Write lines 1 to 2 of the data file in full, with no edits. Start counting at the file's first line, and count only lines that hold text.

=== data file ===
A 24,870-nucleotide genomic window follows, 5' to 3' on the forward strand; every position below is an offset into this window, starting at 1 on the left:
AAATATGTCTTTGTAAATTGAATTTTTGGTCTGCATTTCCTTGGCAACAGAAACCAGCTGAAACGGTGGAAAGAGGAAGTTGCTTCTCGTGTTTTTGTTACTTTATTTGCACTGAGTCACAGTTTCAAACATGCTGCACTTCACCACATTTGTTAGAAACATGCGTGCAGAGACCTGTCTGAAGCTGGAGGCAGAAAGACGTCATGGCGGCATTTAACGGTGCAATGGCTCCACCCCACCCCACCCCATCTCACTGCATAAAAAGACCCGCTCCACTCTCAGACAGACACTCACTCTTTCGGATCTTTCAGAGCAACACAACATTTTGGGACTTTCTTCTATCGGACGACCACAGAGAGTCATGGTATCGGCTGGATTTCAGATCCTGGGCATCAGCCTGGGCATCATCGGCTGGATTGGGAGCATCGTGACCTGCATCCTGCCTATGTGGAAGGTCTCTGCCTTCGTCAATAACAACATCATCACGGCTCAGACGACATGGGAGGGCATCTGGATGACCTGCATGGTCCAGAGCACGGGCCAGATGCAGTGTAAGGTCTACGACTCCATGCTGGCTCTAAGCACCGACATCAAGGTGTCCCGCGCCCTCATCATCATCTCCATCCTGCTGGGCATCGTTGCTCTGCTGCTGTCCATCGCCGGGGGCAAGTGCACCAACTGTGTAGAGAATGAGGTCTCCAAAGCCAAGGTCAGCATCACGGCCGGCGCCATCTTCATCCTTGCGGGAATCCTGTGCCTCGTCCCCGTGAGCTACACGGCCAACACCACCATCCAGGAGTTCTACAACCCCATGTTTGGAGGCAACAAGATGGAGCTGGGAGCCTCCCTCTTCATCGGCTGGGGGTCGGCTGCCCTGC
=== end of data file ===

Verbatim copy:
A 24,870-nucleotide genomic window follows, 5' to 3' on the forward strand; every position below is an offset into this window, starting at 1 on the left:
AAATATGTCTTTGTAAATTGAATTTTTGGTCTGCATTTCCTTGGCAACAGAAACCAGCTGAAACGGTGGAAAGAGGAAGTTGCTTCTCGTGTTTTTGTTACTTTATTTGCACTGAGTCACAGTTTCAAACATGCTGCACTTCACCACATTTGTTAGAAACATGCGTGCAGAGACCTGTCTGAAGCTGGAGGCAGAAAGACGTCATGGCGGCATTTAACGGTGCAATGGCTCCACCCCACCCCACCCCATCTCACTGCATAAAAAGACCCGCTCCACTCTCAGACAGACACTCACTCTTTCGGATCTTTCAGAGCAACACAACATTTTGGGACTTTCTTCTATCGGACGACCACAGAGAGTCATGGTATCGGCTGGATTTCAGATCCTGGGCATCAGCCTGGGCATCATCGGCTGGATTGGGAGCATCGTGACCTGCATCCTGCCTATGTGGAAGGTCTCTGCCTTCGTCAATAACAACATCATCACGGCTCAGACGACATGGGAGGGCATCTGGATGACCTGCATGGTCCAGAGCACGGGCCAGATGCAGTGTAAGGTCTACGACTCCATGCTGGCTCTAAGCACCGACATCAAGGTGTCCCGCGCCCTCATCATCATCTCCATCCTGCTGGGCATCGTTGCTCTGCTGCTGTCCATCGCCGGGGGCAAGTGCACCAACTGTGTAGAGAATGAGGTCTCCAAAGCCAAGGTCAGCATCACGGCCGGCGCCATCTTCATCCTTGCGGGAATCCTGTGCCTCGTCCCCGTGAGCTACACGGCCAACACCACCATCCAGGAGTTCTACAACCCCATGTTTGGAGGCAACAAGATGGAGCTGGGAGCCTCCCTCTTCATCGGCTGGGGGTCGGCTGCCCTGC